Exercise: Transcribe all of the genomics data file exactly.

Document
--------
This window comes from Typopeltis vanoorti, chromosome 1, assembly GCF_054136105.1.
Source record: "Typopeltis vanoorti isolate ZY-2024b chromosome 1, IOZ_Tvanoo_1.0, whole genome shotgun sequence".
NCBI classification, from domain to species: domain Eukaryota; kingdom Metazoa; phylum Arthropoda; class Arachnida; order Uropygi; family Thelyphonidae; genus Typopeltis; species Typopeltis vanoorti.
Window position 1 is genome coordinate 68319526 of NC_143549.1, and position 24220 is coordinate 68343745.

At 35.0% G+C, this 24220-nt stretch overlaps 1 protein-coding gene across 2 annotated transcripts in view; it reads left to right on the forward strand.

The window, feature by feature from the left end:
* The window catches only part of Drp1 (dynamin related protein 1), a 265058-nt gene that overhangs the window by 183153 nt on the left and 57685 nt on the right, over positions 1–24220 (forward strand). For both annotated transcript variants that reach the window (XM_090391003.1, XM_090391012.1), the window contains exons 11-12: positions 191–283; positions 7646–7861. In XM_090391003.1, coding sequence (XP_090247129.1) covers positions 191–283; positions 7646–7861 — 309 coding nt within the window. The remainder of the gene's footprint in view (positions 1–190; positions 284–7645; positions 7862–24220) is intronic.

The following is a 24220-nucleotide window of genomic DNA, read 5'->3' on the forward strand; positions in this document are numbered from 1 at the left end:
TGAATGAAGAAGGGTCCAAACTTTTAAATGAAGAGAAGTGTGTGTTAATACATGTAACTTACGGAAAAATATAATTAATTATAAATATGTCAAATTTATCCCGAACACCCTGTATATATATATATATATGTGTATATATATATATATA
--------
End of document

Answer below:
This window comes from Typopeltis vanoorti, chromosome 1, assembly GCF_054136105.1.
Source record: "Typopeltis vanoorti isolate ZY-2024b chromosome 1, IOZ_Tvanoo_1.0, whole genome shotgun sequence".
NCBI classification, from domain to species: domain Eukaryota; kingdom Metazoa; phylum Arthropoda; class Arachnida; order Uropygi; family Thelyphonidae; genus Typopeltis; species Typopeltis vanoorti.
Window position 1 is genome coordinate 68319526 of NC_143549.1, and position 24220 is coordinate 68343745.

At 35.0% G+C, this 24220-nt stretch overlaps 1 protein-coding gene across 2 annotated transcripts in view; it reads left to right on the forward strand.

The window, feature by feature from the left end:
* The window catches only part of Drp1 (dynamin related protein 1), a 265058-nt gene that overhangs the window by 183153 nt on the left and 57685 nt on the right, over positions 1–24220 (forward strand). For both annotated transcript variants that reach the window (XM_090391003.1, XM_090391012.1), the window contains exons 11-12: positions 191–283; positions 7646–7861. In XM_090391003.1, coding sequence (XP_090247129.1) covers positions 191–283; positions 7646–7861 — 309 coding nt within the window. The remainder of the gene's footprint in view (positions 1–190; positions 284–7645; positions 7862–24220) is intronic.

The following is a 24220-nucleotide window of genomic DNA, read 5'->3' on the forward strand; positions in this document are numbered from 1 at the left end:
TGAATGAAGAAGGGTCCAAACTTTTAAATGAAGAGAAGTGTGTGTTAATACATGTAACTTACGGAAAAATATAATTAATTATAAATATGTCAAATTTATCCCGAACACCCTGTATATATATATATATATGTGTATATATATATATATA